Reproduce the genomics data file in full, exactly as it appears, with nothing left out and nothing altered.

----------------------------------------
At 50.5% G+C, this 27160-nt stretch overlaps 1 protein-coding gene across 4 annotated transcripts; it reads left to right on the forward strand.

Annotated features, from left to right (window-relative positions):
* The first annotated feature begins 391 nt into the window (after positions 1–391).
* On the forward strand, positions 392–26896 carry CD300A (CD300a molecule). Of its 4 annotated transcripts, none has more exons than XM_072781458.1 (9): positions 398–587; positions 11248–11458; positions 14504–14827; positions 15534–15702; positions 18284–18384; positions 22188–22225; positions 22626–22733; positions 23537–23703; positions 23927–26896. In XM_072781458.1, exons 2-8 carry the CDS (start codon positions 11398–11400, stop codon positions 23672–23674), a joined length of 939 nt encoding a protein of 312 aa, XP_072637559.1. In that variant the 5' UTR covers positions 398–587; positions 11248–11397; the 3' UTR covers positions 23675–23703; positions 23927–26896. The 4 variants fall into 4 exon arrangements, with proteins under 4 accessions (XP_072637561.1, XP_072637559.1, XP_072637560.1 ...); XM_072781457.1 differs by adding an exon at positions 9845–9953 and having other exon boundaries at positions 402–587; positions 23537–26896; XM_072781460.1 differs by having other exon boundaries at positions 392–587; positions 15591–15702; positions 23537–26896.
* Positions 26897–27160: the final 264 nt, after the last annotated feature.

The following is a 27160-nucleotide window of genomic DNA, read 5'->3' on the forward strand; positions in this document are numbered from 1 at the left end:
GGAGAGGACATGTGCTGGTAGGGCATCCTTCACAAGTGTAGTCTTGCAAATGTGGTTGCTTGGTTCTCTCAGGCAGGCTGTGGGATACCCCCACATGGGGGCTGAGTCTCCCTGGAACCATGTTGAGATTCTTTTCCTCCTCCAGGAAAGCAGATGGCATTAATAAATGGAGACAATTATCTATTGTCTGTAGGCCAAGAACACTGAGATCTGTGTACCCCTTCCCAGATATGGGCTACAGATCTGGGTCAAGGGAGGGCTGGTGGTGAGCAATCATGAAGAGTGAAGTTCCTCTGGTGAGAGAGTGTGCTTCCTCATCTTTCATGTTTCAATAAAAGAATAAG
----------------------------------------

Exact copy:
At 50.5% G+C, this 27160-nt stretch overlaps 1 protein-coding gene across 4 annotated transcripts; it reads left to right on the forward strand.

Annotated features, from left to right (window-relative positions):
* The first annotated feature begins 391 nt into the window (after positions 1–391).
* On the forward strand, positions 392–26896 carry CD300A (CD300a molecule). Of its 4 annotated transcripts, none has more exons than XM_072781458.1 (9): positions 398–587; positions 11248–11458; positions 14504–14827; positions 15534–15702; positions 18284–18384; positions 22188–22225; positions 22626–22733; positions 23537–23703; positions 23927–26896. In XM_072781458.1, exons 2-8 carry the CDS (start codon positions 11398–11400, stop codon positions 23672–23674), a joined length of 939 nt encoding a protein of 312 aa, XP_072637559.1. In that variant the 5' UTR covers positions 398–587; positions 11248–11397; the 3' UTR covers positions 23675–23703; positions 23927–26896. The 4 variants fall into 4 exon arrangements, with proteins under 4 accessions (XP_072637561.1, XP_072637559.1, XP_072637560.1 ...); XM_072781457.1 differs by adding an exon at positions 9845–9953 and having other exon boundaries at positions 402–587; positions 23537–26896; XM_072781460.1 differs by having other exon boundaries at positions 392–587; positions 15591–15702; positions 23537–26896.
* Positions 26897–27160: the final 264 nt, after the last annotated feature.

The following is a 27160-nucleotide window of genomic DNA, read 5'->3' on the forward strand; positions in this document are numbered from 1 at the left end:
GGAGAGGACATGTGCTGGTAGGGCATCCTTCACAAGTGTAGTCTTGCAAATGTGGTTGCTTGGTTCTCTCAGGCAGGCTGTGGGATACCCCCACATGGGGGCTGAGTCTCCCTGGAACCATGTTGAGATTCTTTTCCTCCTCCAGGAAAGCAGATGGCATTAATAAATGGAGACAATTATCTATTGTCTGTAGGCCAAGAACACTGAGATCTGTGTACCCCTTCCCAGATATGGGCTACAGATCTGGGTCAAGGGAGGGCTGGTGGTGAGCAATCATGAAGAGTGAAGTTCCTCTGGTGAGAGAGTGTGCTTCCTCATCTTTCATGTTTCAATAAAAGAATAAG